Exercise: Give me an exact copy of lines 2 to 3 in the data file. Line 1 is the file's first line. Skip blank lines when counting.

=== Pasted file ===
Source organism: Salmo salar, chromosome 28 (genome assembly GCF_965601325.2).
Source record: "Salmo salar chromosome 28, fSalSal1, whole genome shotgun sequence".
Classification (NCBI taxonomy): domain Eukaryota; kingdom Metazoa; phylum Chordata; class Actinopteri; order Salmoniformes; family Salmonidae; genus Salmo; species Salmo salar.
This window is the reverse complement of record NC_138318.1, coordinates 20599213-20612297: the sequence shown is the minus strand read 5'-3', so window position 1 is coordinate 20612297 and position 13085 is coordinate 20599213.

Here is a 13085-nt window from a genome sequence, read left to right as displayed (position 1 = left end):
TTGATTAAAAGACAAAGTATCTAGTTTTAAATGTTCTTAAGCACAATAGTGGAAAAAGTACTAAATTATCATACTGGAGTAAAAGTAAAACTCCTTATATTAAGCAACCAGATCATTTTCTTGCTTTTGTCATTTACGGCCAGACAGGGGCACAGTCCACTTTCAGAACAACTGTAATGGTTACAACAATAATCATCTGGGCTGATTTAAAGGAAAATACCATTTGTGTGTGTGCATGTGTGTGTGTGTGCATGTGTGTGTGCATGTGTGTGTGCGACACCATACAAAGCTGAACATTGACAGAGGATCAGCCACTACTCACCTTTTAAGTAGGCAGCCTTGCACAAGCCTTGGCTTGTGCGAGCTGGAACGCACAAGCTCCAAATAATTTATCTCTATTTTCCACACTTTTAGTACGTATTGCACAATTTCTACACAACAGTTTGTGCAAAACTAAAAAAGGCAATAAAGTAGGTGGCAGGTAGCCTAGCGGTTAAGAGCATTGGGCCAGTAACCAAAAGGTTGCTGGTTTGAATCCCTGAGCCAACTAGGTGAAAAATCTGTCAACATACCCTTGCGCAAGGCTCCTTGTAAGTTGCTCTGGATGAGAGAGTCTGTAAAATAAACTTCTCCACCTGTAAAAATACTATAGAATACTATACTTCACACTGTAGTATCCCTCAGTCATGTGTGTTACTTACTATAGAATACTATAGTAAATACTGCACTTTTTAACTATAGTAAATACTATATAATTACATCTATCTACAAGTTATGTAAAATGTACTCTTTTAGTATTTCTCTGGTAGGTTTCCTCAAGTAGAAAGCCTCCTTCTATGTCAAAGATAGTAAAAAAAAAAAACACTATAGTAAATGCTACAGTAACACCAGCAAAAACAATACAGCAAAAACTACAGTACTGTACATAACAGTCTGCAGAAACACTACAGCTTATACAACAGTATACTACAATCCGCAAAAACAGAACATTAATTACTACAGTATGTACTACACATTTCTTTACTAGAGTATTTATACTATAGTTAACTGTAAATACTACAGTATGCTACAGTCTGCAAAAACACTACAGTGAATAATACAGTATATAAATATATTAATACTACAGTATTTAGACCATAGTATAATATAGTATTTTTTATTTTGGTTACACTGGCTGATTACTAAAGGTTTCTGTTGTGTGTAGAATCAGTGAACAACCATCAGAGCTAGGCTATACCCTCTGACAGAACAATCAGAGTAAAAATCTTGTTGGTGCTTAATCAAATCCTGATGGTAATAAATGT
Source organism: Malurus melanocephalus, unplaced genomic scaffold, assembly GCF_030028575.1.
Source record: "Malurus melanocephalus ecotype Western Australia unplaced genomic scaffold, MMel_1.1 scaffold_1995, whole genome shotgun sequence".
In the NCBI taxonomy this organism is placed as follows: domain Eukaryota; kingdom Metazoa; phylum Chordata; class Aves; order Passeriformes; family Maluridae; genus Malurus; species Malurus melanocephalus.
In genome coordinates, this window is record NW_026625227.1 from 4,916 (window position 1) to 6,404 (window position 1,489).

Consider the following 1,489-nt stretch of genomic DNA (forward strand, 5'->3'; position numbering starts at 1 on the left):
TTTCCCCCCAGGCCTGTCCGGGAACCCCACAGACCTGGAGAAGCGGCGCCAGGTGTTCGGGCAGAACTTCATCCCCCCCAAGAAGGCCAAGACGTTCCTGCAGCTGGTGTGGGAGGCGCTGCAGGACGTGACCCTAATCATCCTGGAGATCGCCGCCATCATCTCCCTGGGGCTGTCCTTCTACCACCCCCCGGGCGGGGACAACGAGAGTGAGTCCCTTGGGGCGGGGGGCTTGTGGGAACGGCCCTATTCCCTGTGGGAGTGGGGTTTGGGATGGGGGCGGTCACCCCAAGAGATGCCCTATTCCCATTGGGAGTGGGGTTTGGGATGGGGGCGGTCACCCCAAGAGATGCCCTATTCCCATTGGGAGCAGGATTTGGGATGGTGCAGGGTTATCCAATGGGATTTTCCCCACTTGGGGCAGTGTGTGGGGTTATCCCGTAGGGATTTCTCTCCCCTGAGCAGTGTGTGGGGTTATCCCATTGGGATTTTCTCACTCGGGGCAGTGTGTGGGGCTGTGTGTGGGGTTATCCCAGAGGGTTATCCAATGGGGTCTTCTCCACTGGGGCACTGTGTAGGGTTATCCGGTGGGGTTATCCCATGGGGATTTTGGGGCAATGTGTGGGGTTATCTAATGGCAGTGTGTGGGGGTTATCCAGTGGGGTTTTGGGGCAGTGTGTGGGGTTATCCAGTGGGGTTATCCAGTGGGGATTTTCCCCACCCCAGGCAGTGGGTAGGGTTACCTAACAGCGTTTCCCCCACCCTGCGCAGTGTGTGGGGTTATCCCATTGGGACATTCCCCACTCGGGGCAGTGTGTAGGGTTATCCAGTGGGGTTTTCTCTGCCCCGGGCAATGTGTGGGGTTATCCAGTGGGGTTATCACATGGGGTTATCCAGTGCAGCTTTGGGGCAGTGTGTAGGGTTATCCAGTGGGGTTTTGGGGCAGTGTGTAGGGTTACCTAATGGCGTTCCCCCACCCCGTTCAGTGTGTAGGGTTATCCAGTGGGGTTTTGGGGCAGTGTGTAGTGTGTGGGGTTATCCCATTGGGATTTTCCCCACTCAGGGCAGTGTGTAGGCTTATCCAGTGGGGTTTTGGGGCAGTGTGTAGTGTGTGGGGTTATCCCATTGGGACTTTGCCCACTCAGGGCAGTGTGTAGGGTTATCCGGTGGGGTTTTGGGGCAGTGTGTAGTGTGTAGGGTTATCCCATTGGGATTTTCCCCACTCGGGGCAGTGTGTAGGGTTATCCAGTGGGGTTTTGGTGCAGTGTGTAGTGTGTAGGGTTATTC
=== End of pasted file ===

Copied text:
Source record: "Salmo salar chromosome 28, fSalSal1, whole genome shotgun sequence".
Classification (NCBI taxonomy): domain Eukaryota; kingdom Metazoa; phylum Chordata; class Actinopteri; order Salmoniformes; family Salmonidae; genus Salmo; species Salmo salar.